Judaic Studies Program Celebrates Twentieth Anniversary with Speaker Series

 

Daniel BoyarinUT’s Fern and Manfred Steinfeld Program in Judaic Studies is celebrating its twentieth anniversary this year with four speakers who will discuss Judaism and Israel from antiquity to the modern world.

The first speaker, Daniel Boyarin of the University of California, Berkeley, will discuss “Josephus Without Judaism” at 7:00 p.m. Thursday, October 24, in the McClung Museum auditorium, with a reception to follow. The event is free and open to the public.

“We’re very honored to start the celebration with a visit from Professor Boyarin,” said Gilya Schmidt, professor of religious studies and founding director of the program. “He’s a widely recognized Talmud scholar and investigates many aspects of Jewish life, based on ancient sources.”

Schmidt said the strength of the program’s speaker series and visiting scholars has been a hallmark since the program was founded two decades ago.

“It’s thrilling to look back over the past two decades and see the progress we’ve made,” she said. “Knoxville does not have a large Jewish community as compared to other cities, so it’s noteworthy that the program has received such broad support from the university and the entire region.”

Major donors have made a huge impact on the program’s inception and its continued success over the years, Schmidt said.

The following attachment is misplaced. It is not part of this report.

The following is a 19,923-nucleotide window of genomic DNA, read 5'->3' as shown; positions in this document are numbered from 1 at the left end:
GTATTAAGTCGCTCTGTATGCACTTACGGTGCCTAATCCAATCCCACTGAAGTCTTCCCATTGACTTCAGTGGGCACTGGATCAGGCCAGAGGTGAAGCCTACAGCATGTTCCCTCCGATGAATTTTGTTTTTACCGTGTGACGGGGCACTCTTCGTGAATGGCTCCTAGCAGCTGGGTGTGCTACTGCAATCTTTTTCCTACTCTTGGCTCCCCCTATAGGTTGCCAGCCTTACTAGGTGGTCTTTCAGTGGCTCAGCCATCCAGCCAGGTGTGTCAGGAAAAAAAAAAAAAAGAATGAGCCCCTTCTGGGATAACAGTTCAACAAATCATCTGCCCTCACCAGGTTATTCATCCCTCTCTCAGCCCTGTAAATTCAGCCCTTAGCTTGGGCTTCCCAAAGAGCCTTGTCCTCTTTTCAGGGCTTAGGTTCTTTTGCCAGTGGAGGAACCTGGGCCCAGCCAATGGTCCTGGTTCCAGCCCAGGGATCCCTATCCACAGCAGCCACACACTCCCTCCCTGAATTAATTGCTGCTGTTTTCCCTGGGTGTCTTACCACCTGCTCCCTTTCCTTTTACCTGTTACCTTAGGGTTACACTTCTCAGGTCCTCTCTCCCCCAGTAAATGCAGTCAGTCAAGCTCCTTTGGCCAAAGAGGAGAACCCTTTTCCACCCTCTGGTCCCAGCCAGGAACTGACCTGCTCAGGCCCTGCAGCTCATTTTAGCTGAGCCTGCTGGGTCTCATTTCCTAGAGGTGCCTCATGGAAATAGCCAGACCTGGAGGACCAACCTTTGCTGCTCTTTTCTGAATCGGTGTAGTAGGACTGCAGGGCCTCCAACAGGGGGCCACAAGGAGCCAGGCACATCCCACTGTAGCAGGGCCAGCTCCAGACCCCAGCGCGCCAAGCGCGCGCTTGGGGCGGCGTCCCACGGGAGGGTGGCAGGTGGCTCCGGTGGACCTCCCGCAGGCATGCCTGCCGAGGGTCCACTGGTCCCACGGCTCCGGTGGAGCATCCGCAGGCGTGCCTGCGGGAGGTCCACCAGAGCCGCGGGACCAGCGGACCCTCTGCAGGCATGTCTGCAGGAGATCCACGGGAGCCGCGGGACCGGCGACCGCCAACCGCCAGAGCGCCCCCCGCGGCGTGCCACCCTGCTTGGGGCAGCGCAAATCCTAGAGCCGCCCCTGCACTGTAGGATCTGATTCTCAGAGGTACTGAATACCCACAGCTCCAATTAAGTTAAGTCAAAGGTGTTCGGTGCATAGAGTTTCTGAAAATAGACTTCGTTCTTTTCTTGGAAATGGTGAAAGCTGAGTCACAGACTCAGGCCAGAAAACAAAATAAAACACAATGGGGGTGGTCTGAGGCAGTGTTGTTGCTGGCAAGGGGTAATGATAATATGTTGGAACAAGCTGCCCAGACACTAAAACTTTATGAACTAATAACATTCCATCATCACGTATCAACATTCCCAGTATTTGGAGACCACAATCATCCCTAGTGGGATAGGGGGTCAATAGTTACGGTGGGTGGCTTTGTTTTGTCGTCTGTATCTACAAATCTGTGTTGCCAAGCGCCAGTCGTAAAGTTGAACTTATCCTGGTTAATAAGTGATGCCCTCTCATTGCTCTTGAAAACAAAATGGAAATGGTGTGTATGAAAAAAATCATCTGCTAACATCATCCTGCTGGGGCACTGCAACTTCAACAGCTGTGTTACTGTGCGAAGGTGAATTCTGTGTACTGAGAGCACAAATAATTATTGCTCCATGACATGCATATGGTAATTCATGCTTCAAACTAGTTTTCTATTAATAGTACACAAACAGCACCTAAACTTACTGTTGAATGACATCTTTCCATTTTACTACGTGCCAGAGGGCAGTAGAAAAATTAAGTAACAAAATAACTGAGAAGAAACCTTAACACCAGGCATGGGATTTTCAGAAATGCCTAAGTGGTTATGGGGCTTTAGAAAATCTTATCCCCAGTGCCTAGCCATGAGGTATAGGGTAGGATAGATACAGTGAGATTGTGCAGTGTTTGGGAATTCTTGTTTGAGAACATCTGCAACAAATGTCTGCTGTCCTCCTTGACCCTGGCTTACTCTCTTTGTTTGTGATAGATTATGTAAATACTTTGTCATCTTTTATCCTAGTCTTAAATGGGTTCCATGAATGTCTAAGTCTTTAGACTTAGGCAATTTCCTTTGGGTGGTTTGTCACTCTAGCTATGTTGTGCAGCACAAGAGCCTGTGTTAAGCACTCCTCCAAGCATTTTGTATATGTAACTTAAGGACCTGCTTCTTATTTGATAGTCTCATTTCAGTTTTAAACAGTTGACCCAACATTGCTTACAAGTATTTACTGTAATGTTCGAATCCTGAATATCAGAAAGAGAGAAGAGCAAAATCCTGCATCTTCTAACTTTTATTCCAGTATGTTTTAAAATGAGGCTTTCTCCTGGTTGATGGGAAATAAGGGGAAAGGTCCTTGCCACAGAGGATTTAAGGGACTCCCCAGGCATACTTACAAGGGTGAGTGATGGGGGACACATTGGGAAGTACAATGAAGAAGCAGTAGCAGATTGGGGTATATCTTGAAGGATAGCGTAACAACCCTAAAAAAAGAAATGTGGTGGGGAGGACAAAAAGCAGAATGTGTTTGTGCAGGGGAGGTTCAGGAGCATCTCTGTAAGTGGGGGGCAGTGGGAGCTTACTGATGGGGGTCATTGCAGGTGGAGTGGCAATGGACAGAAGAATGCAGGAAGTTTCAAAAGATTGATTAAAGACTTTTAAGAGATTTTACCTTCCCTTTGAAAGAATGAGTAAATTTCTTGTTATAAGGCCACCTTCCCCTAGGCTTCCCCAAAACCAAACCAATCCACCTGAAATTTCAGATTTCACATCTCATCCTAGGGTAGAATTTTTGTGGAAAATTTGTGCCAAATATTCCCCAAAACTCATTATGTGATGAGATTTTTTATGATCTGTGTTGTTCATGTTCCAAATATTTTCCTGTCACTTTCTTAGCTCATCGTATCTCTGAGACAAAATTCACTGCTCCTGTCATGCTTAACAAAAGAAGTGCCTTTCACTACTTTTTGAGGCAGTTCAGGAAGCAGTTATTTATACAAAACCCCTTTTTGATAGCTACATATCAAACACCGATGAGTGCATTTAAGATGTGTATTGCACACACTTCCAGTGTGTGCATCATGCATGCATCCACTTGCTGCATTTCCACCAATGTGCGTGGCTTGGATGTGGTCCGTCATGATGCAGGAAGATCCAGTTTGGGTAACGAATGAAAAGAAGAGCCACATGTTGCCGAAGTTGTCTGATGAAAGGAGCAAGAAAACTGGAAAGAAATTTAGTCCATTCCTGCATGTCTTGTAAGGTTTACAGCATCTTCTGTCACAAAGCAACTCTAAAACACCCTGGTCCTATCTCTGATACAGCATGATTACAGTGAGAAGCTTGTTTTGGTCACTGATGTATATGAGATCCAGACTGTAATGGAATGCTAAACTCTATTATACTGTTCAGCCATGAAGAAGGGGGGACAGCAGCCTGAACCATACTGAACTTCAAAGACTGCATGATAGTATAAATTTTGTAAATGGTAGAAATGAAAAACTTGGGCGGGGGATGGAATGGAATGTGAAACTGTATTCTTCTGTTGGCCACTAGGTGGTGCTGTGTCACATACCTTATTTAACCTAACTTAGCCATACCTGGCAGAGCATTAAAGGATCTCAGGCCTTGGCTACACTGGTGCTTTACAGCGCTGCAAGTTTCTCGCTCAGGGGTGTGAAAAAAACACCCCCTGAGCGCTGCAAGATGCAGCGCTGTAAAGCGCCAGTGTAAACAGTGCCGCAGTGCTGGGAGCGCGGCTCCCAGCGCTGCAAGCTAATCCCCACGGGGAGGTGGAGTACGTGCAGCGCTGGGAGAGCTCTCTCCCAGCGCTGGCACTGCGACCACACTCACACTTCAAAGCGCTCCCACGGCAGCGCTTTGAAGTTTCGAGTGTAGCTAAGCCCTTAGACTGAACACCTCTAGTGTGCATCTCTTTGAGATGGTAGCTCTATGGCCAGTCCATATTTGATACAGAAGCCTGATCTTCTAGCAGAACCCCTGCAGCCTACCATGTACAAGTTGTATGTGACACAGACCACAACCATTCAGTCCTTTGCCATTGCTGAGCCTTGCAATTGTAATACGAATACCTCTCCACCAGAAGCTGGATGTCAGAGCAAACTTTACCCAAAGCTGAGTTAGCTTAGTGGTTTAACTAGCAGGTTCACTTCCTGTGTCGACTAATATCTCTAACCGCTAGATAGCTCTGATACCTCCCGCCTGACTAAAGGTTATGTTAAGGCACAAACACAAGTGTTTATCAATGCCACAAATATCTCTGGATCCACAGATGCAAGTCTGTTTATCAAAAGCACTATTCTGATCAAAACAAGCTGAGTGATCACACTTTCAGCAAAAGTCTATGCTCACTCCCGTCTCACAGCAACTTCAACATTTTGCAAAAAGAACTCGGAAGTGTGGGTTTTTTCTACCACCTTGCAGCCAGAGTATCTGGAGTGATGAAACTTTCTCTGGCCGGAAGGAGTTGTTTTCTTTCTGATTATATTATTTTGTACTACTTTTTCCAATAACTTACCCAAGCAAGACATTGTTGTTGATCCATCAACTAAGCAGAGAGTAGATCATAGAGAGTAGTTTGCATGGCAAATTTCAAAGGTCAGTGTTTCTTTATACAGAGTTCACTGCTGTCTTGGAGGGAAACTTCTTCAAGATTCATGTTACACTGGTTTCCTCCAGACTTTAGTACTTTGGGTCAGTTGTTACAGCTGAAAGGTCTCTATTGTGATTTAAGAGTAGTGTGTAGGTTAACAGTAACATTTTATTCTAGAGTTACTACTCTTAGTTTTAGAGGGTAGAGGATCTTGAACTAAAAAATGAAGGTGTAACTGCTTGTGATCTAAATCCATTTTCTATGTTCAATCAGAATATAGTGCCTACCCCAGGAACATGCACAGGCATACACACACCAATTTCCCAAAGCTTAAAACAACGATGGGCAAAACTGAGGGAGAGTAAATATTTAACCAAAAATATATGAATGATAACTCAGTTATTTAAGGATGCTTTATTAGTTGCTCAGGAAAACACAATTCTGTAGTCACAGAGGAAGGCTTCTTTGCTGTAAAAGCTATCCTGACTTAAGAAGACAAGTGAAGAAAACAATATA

“The Steinfeld family was instrumental in getting the endowment started,” she said. “The Glazer family also has played a crucial role since the early days. Support from our donors and the community has allowed us to provide scholarships to help our students and to bring to campus distinguished scholars to teach about Israel as well as the Hebrew language and culture.”

Schmidt said the success of the program also is due to the enthusiastic participation by UT faculty, from those who serve on the Judaic Studies advisory committee to instructors who encourage their students to attend the lectures and events.

“We could not have come this far without the internal support of our colleagues and our students,” she said.

Other programs in the series:

  • Lucas Richman, director of the Knoxville Symphony Orchestra, will discuss “Ernest Bloch: A Musical Neshuma (A Musical Soul): An Educational Moment in Music,” 5:00 p.m. January 23, 2014, in the McClung Museum auditorium, with reception to follow.
  • Henry Fribourg, UT professor emeritus of plant sciences, will take part in a lunchtime “nosh and chat” discussion, “Escape to Freedom: A Story of Survival, Dreams, Betrayal and Accomplishments,” organized by Professor Marilyn Kallet and the UT Creative Writing Program, noon February 12, 2014, in 1210 McClung Tower.
  • Tsvi Kahana of Queen’s University in Ontario, Canada, will deliver the Karen and Pace Robinson Lecture on Modern Israel, ” Majestic Constitutionalism: The Israeli Version,” organized by Professor Robert Blitt and the College of Law, 7:00 p.m. March 25, 2014, in College of Law Room 132, with reception to follow.

Sponsors for the Boyarin lecture include the Abraham and Rebecca Solomon and Ida Schwartz Distinguished Lecture Fund for Judaic Studies and the Departments of English, History, Modern Foreign Languages and Literatures, and Religious Studies.

For more information on the program, visit the website.

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C O N T A C T :

Gilya Schmidt (865-974-2466, gschmidt@utk.edu)

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